Appeals Court Denies Delaware Bid To Block IRS Micro-Captive Summons

A dark brown wooden gavel with a gold band around the middle resting on a worn wooden banging disc on a wood desk

April 26, 2023 |

A dark brown wooden gavel with a gold band around the middle resting on a worn wooden banging disc on a wood desk

A federal appeals court has ruled against the Delaware Department of Insurance's efforts to block a summons from the Internal Revenue Service (IRS) for information about Delaware-domiciled captive insurance companies.

The summons compels the department to disclose to the IRS regulatory filings and other information provided to the Delaware department by Delaware-domiciled captive insurance companies, which are treated as confidential information under the Delaware Insurance Code.

A lower court had earlier denied the Delaware department's motion to quash the summons, leading to the appeal.

Now the United States Court of Appeals for the Third Circuit has upheld the lower court's ruling in the case of United States of America v. State of Delaware Department of Insurance.

The Delaware department had argued that under the McCarran-Ferguson Act (MFA), Delaware law overrides the IRS's statutory authority to issue and enforce summonses.

"While the MFA does protect state insurance laws from intrusive federal action when certain requirements are met, the District Court concluded that, before any such reverse-preemption occurs, our precedent requires that the conduct at issue—in this case, the refusal to produce summonsed documents—must constitute the 'business of insurance' within the meaning of the MFA," the appeals court noted in its ruling. "The District Court held that this threshold requirement was not met here, and we agree. We will therefore affirm."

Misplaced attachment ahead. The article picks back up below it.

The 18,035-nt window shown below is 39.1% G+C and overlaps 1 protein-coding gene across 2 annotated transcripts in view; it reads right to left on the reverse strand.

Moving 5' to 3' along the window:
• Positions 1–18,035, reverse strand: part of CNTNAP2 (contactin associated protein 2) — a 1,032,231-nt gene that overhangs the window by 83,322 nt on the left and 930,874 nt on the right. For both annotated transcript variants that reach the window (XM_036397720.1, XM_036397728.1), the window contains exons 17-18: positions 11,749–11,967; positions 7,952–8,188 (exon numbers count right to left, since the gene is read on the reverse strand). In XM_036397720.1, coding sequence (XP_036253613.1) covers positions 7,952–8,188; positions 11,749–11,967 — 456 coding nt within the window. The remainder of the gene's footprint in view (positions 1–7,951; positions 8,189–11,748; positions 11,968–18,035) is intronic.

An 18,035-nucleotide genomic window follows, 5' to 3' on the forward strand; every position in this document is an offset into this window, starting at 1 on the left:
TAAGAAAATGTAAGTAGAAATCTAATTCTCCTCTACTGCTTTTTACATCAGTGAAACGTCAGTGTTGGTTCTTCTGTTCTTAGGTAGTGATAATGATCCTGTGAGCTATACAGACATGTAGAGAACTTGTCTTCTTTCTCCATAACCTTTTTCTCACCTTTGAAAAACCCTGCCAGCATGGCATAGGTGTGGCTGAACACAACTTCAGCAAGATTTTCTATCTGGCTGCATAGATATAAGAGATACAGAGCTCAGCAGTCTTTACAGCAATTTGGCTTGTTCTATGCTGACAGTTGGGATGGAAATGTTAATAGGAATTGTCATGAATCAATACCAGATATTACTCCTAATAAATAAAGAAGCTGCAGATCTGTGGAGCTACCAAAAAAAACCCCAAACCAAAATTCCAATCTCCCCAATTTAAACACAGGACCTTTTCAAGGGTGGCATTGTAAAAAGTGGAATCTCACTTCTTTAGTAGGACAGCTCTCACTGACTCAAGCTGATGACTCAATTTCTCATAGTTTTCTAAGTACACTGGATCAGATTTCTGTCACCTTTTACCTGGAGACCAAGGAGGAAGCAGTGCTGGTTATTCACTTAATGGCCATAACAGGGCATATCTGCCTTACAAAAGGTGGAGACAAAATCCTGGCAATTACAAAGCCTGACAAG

The appeals court found that the Delaware department's refusal to comply with the summons for information regarding certain Delaware-domiciled micro-captives did not constitute "the business of insurance."

Further, the appeals court ruled, its affirmation of the lower court ruling will leave the Delaware department "no less entitled to the information it currently receives to license captive insurance companies than it has previously been. The same is true of the Department's entitlement to information to determine whether already-licensed captive insurance companies should be allowed to continue to operate."

The ruling noted that the IRS had identified micro-captive transactions, small captive insurance companies that elect to be taxed under section 831(b) of the Internal Revenue Code, which allows small insurance companies to be taxed only on their investment income, as having "a potential for tax avoidance or evasion," and had subsequently increased its scrutiny of micro-captive transactions.

April 26, 2023